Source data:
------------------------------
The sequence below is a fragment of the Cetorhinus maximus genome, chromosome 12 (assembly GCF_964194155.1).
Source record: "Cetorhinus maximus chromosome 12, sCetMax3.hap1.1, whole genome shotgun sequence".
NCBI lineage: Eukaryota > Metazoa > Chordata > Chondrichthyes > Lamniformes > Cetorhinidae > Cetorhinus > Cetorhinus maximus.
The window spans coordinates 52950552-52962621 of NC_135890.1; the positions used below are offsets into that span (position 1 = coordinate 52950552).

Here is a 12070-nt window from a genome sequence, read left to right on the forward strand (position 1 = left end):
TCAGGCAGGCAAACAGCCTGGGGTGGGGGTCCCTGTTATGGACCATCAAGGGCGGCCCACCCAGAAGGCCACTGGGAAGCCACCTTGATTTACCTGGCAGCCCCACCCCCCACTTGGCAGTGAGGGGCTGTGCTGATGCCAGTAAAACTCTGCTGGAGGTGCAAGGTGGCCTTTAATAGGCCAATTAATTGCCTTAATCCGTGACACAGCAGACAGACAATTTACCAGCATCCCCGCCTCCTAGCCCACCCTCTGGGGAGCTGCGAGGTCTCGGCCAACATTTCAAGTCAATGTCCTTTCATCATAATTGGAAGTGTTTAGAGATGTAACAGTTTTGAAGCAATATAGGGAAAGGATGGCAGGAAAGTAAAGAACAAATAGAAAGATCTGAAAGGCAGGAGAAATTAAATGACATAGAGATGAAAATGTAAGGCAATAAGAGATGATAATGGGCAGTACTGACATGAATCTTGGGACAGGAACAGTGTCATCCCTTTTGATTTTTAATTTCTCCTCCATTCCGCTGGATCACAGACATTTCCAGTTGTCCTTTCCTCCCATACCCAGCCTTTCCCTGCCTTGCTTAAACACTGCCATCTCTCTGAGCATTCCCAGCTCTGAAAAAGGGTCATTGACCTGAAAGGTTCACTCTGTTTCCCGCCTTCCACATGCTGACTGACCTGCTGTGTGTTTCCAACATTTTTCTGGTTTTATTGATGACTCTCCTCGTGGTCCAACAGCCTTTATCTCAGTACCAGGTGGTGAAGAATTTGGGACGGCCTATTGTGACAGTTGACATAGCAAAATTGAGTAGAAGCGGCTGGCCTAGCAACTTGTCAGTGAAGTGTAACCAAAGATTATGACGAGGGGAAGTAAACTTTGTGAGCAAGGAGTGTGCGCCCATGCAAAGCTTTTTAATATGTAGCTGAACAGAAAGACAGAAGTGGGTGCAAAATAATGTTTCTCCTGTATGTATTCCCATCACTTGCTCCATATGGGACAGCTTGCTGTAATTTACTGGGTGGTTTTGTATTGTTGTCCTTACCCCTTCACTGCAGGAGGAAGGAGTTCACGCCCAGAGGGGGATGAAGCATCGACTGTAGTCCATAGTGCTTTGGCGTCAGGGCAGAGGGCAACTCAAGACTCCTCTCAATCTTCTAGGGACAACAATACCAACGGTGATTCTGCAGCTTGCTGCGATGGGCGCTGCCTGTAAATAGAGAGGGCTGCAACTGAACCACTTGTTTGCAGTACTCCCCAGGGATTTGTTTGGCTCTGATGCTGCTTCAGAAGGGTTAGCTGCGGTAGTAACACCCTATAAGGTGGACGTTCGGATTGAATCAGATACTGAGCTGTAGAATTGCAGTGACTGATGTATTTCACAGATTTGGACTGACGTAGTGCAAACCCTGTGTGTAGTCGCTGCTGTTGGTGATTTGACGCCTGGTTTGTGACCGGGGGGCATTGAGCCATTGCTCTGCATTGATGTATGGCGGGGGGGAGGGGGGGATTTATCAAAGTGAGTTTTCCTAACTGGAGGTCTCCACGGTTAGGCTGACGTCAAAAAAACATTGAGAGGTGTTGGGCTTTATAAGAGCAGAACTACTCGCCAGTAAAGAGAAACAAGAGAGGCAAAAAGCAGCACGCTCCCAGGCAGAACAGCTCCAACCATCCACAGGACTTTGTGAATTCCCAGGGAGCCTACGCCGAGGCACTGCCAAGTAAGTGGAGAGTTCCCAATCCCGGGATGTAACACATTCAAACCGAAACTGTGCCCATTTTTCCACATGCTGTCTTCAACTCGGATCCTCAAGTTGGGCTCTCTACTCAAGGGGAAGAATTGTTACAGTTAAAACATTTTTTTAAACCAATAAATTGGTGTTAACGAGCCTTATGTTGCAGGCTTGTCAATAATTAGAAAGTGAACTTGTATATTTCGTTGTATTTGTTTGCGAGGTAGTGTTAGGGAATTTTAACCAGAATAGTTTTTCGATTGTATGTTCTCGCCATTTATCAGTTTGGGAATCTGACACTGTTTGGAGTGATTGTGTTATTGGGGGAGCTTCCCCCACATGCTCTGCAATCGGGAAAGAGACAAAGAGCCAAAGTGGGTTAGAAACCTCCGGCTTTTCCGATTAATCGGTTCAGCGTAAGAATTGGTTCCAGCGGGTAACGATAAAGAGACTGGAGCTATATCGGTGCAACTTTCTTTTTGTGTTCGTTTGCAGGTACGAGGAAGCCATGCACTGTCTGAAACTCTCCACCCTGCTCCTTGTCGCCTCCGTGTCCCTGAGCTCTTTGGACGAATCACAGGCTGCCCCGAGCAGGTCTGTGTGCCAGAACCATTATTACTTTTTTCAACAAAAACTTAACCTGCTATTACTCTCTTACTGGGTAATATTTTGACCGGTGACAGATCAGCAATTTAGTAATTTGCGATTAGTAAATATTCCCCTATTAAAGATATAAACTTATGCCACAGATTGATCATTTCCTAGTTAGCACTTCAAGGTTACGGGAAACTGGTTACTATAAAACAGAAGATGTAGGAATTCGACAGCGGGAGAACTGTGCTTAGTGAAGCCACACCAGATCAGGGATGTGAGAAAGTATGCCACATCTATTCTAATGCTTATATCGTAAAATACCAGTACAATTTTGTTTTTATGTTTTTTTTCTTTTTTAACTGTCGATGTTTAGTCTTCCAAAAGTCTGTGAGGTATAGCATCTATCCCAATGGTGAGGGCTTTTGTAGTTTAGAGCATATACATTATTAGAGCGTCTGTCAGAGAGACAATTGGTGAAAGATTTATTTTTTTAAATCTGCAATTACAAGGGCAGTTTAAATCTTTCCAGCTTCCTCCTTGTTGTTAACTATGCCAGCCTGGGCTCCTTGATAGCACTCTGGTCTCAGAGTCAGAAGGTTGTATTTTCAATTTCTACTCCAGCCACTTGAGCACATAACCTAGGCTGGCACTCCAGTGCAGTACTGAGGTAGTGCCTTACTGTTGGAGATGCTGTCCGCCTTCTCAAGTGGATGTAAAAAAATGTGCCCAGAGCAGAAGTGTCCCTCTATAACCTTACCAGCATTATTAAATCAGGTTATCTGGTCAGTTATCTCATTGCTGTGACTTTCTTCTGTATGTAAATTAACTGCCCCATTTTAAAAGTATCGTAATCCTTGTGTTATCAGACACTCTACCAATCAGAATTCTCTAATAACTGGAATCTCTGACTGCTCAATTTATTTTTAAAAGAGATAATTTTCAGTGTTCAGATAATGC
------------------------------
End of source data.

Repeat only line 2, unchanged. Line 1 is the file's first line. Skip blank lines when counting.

Source record: "Cetorhinus maximus chromosome 12, sCetMax3.hap1.1, whole genome shotgun sequence".